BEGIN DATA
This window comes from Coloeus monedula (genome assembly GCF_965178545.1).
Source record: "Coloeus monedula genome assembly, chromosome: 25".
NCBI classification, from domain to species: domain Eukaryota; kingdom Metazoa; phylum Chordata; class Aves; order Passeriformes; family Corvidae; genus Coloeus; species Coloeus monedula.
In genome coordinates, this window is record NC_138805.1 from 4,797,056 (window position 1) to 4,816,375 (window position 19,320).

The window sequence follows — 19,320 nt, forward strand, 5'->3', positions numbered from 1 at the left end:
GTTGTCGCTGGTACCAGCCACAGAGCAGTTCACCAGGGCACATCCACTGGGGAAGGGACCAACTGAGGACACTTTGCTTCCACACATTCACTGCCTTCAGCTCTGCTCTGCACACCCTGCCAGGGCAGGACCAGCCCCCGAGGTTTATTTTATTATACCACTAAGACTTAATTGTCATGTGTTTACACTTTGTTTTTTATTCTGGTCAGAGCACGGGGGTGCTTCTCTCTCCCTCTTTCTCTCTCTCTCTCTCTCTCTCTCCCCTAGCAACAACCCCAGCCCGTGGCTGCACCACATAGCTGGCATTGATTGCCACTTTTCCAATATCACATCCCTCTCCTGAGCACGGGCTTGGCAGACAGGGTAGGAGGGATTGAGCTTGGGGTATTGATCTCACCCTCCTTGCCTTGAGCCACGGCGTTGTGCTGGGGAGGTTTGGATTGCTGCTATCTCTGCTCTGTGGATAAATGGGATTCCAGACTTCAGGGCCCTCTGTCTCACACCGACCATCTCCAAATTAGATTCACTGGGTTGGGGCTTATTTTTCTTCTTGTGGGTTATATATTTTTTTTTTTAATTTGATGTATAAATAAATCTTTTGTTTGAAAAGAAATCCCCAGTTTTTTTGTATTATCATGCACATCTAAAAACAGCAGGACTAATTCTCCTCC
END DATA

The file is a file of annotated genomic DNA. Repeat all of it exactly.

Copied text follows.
This window comes from Coloeus monedula (genome assembly GCF_965178545.1).
Source record: "Coloeus monedula genome assembly, chromosome: 25".
NCBI classification, from domain to species: domain Eukaryota; kingdom Metazoa; phylum Chordata; class Aves; order Passeriformes; family Corvidae; genus Coloeus; species Coloeus monedula.
In genome coordinates, this window is record NC_138805.1 from 4,797,056 (window position 1) to 4,816,375 (window position 19,320).

The window sequence follows — 19,320 nt, forward strand, 5'->3', positions numbered from 1 at the left end:
GTTGTCGCTGGTACCAGCCACAGAGCAGTTCACCAGGGCACATCCACTGGGGAAGGGACCAACTGAGGACACTTTGCTTCCACACATTCACTGCCTTCAGCTCTGCTCTGCACACCCTGCCAGGGCAGGACCAGCCCCCGAGGTTTATTTTATTATACCACTAAGACTTAATTGTCATGTGTTTACACTTTGTTTTTTATTCTGGTCAGAGCACGGGGGTGCTTCTCTCTCCCTCTTTCTCTCTCTCTCTCTCTCTCTCTCCCCTAGCAACAACCCCAGCCCGTGGCTGCACCACATAGCTGGCATTGATTGCCACTTTTCCAATATCACATCCCTCTCCTGAGCACGGGCTTGGCAGACAGGGTAGGAGGGATTGAGCTTGGGGTATTGATCTCACCCTCCTTGCCTTGAGCCACGGCGTTGTGCTGGGGAGGTTTGGATTGCTGCTATCTCTGCTCTGTGGATAAATGGGATTCCAGACTTCAGGGCCCTCTGTCTCACACCGACCATCTCCAAATTAGATTCACTGGGTTGGGGCTTATTTTTCTTCTTGTGGGTTATATATTTTTTTTTTTAATTTGATGTATAAATAAATCTTTTGTTTGAAAAGAAATCCCCAGTTTTTTTGTATTATCATGCACATCTAAAAACAGCAGGACTAATTCTCCTCC